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Smooth Move



Sinking traffic is telling you it’s time to move. But where? Free-standing stores and new ?lifestyle’ centers are options to consider, writes Donna Frischknecht.

A DIFFERENT LOCATION could mean more business. But where to go and what to look for? 

Location, location, location. It is almost an embarrassment to recite this decrepit old clich?. But there’s no denying the fact that where a jewelry store is located is just as important as the merchandise it carries. 

Keeping that in mind, when was the last time you examined the dynamics of the neighborhood you’re in and asked: ?Has business been steady?? ?What’s the potential for future growth?? ?Has there been an influx of more affluent businesses that would feed a jewelry business or has an exodus of such retailers left me singing, ?The cheese stands alo-o-ne‘?? 

Savvy jewelers always look for the red flag that warrants flailing arms and shouts of ?Warning, warning!? Two such signals that should definitely make a jeweler’s blood run cold: Dwindling traffic and a vacated anchor store that never gets replaced by mall management.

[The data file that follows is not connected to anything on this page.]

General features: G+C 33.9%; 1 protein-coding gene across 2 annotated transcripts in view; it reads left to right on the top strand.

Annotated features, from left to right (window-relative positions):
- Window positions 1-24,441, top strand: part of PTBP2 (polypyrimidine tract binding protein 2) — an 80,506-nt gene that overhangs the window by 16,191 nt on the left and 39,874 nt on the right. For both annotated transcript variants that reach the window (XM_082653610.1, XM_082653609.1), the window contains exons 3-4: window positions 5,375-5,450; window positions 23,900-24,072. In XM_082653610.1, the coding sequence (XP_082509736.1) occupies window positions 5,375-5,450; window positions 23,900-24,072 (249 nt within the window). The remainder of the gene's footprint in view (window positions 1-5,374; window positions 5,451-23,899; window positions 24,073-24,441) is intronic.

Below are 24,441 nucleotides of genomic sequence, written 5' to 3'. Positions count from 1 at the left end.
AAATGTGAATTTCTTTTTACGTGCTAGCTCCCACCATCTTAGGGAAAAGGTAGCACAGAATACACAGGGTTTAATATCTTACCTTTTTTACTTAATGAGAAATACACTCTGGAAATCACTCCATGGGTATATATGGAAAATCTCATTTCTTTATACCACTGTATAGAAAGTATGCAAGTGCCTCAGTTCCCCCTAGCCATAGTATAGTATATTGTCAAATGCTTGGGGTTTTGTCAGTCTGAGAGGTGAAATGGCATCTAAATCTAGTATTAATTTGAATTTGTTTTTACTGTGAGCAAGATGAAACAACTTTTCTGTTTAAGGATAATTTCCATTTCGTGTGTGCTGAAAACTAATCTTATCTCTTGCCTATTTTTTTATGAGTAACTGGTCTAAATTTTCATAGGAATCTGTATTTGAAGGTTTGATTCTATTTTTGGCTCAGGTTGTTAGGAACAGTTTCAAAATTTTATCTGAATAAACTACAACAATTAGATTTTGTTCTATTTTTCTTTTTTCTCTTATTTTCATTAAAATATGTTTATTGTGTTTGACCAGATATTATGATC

Judy Goodman saw the warning signs more than a year ago when the strip mall their Hampton, VA jewelry store called home wasn’t doing the brisk business it once did.  


The strip mall, like many of its genre, had lost its anchor and had not replaced it. Something had to give. Goodman & Sons Jewelers decided that something would be vacating the center for another location. 

?We didn’t want to leave Hampton, but we knew we had to get out,? Judy Goodman said.  

The couple didn’t look for another strip center ? instead seeing potential in a sprawling vacated restaurant. After doing their due diligence, the Goodmans realized they had found their new home. The property was purchased and this summer Goodman & Sons Jewelers will be enjoying its free-standing store with more than 50,000 cars passing daily on Coliseum Drive. Now that’s location.  


One of the key things in finding a successful location is not being afraid to try a new venue and to have vision. Goodman & Sons could see a booming jewelry business in what was a vacated restaurant and by having such vision they made the move from strip center to freestanding status.  

The move from malls to free-standing stores is a fast-growing trend ? one which allows jewelers to become more of a destination store and enables them to carry more product.  


For Goodman & Sons, the move means a more expansive store (about 7,000-square-feet), with room to house a broader selection of luxury products including tabletop items for wedding registries.